Denver City Councilwoman Candi CdeBaca wants to place a measure on the city’s November ballot asking voters to abolish the Denver Police Department and create a “peace force” in its place.
The actual language of the measure that CdeBaca wants to place on the ballot has not yet been published, but the councilwoman filed a placeholder to the City Council’s Monday agenda that bypassed the normal committee process. Her lack of a specific ballot question or communication with fellow council members may spell problems with getting the council support needed to put the measure before voters in November.
Calls to defund the Denver Police Department have permeated throughout the city almost since the George Floyd protests began. Mayor Michael Hancock and Public Safety Director Murphy Robinson have promised changes to the Denver police and sheriff’s departments, but have not discussed defunding either of them.
Councilman Chris Hinds frequently backs CdeBaca’s more progressive stances but said he said he was caught off guard by the proposal.
“I’m interested in moving our money to addiction and mental health services, social worker professions,” Hinds said. “But I don’t know what that looks like, and we haven’t had an actual conversation with specifics.”
Denver’s public safety department amounts to about 46% of the city’s total budget, Hinds said. And the Aug. 31 deadline for placing a measure on the city’s November ballot means there’s very little time for such a substantial discussion.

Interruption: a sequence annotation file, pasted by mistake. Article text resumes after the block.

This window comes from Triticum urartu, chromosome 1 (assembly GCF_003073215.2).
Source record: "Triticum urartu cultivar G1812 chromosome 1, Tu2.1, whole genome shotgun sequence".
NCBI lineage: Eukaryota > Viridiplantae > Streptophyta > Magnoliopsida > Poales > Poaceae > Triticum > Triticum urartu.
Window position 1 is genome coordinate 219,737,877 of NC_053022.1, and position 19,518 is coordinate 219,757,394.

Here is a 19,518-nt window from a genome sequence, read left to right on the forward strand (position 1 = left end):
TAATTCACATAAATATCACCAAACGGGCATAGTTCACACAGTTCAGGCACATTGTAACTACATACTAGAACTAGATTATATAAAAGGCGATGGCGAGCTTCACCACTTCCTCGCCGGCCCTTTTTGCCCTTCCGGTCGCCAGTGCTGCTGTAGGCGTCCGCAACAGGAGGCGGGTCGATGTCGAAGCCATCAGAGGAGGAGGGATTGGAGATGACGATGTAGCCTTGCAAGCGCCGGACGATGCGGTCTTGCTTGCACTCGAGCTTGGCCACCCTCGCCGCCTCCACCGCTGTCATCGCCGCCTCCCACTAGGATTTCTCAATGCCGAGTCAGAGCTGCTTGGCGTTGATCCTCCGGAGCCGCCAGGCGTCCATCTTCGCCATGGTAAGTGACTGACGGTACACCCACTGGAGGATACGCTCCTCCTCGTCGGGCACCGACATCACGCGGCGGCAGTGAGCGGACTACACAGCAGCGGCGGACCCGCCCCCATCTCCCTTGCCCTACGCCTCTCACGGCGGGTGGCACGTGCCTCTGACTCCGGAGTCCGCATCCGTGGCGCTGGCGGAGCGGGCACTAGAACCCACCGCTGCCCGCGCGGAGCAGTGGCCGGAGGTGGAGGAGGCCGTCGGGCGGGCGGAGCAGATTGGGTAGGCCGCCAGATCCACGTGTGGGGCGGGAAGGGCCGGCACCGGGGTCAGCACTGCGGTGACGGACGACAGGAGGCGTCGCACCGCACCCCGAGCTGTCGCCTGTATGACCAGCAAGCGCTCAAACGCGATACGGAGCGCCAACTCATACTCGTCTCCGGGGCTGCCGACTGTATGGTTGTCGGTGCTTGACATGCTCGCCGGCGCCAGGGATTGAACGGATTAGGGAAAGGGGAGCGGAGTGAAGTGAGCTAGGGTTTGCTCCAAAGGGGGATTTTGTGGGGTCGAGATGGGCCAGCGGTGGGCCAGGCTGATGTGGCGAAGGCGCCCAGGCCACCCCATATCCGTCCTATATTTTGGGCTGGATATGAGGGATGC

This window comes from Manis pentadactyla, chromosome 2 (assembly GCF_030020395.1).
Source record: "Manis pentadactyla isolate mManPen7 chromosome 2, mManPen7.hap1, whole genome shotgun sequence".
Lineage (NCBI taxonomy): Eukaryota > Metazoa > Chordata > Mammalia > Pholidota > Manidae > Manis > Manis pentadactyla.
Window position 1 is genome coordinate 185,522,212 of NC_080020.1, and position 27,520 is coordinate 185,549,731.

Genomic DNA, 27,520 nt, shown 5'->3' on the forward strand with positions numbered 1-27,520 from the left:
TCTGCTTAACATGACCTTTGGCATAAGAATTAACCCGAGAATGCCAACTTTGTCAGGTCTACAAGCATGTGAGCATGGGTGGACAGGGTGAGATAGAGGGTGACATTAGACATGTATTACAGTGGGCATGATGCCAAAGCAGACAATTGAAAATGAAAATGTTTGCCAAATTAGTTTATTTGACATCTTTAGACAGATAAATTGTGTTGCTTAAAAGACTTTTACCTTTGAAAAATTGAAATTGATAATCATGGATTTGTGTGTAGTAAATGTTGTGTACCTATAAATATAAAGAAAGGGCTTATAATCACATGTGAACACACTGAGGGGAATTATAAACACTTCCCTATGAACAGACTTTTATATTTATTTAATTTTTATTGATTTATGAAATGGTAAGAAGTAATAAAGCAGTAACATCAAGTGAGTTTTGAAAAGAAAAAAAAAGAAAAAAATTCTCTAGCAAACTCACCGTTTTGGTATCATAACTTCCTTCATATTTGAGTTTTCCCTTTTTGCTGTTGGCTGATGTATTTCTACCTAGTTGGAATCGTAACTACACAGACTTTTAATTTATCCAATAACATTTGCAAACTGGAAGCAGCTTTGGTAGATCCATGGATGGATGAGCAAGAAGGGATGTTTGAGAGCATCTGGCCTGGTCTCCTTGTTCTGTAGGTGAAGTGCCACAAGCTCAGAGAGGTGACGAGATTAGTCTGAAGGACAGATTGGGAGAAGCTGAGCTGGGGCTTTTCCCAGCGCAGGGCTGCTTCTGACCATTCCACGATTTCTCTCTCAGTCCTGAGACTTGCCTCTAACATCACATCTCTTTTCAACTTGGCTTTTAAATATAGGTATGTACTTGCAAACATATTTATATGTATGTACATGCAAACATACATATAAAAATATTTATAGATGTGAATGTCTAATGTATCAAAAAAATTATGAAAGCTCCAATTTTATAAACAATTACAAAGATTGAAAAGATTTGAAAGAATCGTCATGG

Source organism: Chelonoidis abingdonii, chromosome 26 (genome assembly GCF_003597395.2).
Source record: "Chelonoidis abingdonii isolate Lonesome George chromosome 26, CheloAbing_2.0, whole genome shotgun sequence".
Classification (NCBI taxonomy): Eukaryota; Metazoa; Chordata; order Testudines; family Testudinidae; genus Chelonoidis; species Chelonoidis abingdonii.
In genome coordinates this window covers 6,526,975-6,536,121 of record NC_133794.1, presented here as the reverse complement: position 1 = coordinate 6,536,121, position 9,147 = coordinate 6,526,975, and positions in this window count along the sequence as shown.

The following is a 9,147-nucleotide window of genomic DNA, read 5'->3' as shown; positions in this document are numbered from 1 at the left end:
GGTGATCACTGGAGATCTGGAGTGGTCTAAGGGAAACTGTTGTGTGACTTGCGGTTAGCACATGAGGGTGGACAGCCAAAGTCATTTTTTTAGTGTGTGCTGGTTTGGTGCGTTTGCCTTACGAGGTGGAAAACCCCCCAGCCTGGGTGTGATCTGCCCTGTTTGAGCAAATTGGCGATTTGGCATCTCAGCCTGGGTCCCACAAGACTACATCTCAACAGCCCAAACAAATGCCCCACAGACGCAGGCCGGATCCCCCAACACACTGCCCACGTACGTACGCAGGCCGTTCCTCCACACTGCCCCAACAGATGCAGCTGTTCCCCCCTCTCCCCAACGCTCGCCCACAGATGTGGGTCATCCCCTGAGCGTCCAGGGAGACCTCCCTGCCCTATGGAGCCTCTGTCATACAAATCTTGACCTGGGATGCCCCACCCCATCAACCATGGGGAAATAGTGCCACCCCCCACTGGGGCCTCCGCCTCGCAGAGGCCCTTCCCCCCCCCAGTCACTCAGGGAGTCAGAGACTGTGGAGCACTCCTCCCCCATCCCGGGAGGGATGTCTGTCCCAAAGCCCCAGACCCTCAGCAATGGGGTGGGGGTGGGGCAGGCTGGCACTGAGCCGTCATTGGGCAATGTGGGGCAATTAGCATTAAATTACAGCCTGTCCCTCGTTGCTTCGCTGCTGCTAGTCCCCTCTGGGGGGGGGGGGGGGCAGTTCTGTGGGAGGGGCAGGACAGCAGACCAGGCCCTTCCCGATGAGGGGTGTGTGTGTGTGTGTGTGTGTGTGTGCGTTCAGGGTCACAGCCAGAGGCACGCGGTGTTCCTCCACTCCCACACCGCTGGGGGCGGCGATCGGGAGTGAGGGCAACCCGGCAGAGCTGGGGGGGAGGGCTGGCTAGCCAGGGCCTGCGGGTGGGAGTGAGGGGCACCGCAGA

“We don’t have time to have a reasonable discussion about half our budget between now and two Mondays from now, particularly since we don’t have anything tangible to discuss,” Hinds said.
In addition to her peace force proposal, CdeBaca added two more ballot measures to Monday’s packed council agenda. The first would ask voters for permission to create a commission that would present nominees for city attorney to the mayor. Currently the mayor appoints whomever they choose for the position.
The second would shift appointing power for the independent monitor from the mayor’s office to council. The monitor provides citizen oversight for Denver’s law enforcement agencies.
CdeBaca could not immediately be reached for comment on her three proposals, nor could representatives of the Denver Police Department or Hancock’s office.
A short document accompanying CdeBaca’s peace force proposal states that people of color in Denver face “disproportionate policing and violence.”
At the same time there are too little resources aimed at underlying causes of violence and crime in Denver like “job insecurity, transience, homelessness, food insecurity” and more, the document states.
So a department of peacekeeping services is necessary, the document continues. That department would be responsible for preventing conflict and reducing violence with a “holistic, anti-racist, public health-oriented approach.”